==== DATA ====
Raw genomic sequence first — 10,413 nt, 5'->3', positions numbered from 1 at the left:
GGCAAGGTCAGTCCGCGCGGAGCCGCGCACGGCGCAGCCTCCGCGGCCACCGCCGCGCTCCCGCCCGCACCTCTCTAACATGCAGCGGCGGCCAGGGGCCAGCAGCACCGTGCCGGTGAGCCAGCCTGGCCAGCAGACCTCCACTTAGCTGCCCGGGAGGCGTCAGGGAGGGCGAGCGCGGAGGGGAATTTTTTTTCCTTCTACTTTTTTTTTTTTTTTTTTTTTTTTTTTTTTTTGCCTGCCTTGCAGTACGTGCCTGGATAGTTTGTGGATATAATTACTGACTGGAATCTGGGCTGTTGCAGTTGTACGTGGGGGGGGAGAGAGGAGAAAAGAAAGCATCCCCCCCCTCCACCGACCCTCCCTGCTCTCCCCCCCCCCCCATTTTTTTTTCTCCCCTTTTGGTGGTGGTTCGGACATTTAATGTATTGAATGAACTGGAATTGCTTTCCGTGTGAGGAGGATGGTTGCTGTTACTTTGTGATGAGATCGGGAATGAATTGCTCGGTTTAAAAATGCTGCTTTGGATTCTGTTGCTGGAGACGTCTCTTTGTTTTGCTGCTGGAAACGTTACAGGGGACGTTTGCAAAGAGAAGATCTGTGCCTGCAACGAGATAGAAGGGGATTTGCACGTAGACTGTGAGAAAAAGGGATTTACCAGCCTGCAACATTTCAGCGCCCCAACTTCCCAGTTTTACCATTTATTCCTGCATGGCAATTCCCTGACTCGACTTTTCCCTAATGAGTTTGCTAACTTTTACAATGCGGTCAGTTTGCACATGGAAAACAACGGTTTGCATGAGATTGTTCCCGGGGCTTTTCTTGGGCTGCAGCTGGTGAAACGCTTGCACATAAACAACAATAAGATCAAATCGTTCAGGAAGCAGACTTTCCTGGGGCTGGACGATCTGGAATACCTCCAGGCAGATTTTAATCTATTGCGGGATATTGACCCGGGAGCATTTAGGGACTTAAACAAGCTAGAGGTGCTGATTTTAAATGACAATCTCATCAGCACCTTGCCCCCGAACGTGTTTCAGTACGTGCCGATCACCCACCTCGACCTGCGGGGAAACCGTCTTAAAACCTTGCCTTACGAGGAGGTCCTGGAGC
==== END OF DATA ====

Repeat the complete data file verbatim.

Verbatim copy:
Raw genomic sequence first — 10,413 nt, 5'->3', positions numbered from 1 at the left:
GGCAAGGTCAGTCCGCGCGGAGCCGCGCACGGCGCAGCCTCCGCGGCCACCGCCGCGCTCCCGCCCGCACCTCTCTAACATGCAGCGGCGGCCAGGGGCCAGCAGCACCGTGCCGGTGAGCCAGCCTGGCCAGCAGACCTCCACTTAGCTGCCCGGGAGGCGTCAGGGAGGGCGAGCGCGGAGGGGAATTTTTTTTCCTTCTACTTTTTTTTTTTTTTTTTTTTTTTTTTTTTTTTGCCTGCCTTGCAGTACGTGCCTGGATAGTTTGTGGATATAATTACTGACTGGAATCTGGGCTGTTGCAGTTGTACGTGGGGGGGGAGAGAGGAGAAAAGAAAGCATCCCCCCCCTCCACCGACCCTCCCTGCTCTCCCCCCCCCCCCATTTTTTTTTCTCCCCTTTTGGTGGTGGTTCGGACATTTAATGTATTGAATGAACTGGAATTGCTTTCCGTGTGAGGAGGATGGTTGCTGTTACTTTGTGATGAGATCGGGAATGAATTGCTCGGTTTAAAAATGCTGCTTTGGATTCTGTTGCTGGAGACGTCTCTTTGTTTTGCTGCTGGAAACGTTACAGGGGACGTTTGCAAAGAGAAGATCTGTGCCTGCAACGAGATAGAAGGGGATTTGCACGTAGACTGTGAGAAAAAGGGATTTACCAGCCTGCAACATTTCAGCGCCCCAACTTCCCAGTTTTACCATTTATTCCTGCATGGCAATTCCCTGACTCGACTTTTCCCTAATGAGTTTGCTAACTTTTACAATGCGGTCAGTTTGCACATGGAAAACAACGGTTTGCATGAGATTGTTCCCGGGGCTTTTCTTGGGCTGCAGCTGGTGAAACGCTTGCACATAAACAACAATAAGATCAAATCGTTCAGGAAGCAGACTTTCCTGGGGCTGGACGATCTGGAATACCTCCAGGCAGATTTTAATCTATTGCGGGATATTGACCCGGGAGCATTTAGGGACTTAAACAAGCTAGAGGTGCTGATTTTAAATGACAATCTCATCAGCACCTTGCCCCCGAACGTGTTTCAGTACGTGCCGATCACCCACCTCGACCTGCGGGGAAACCGTCTTAAAACCTTGCCTTACGAGGAGGTCCTGGAGC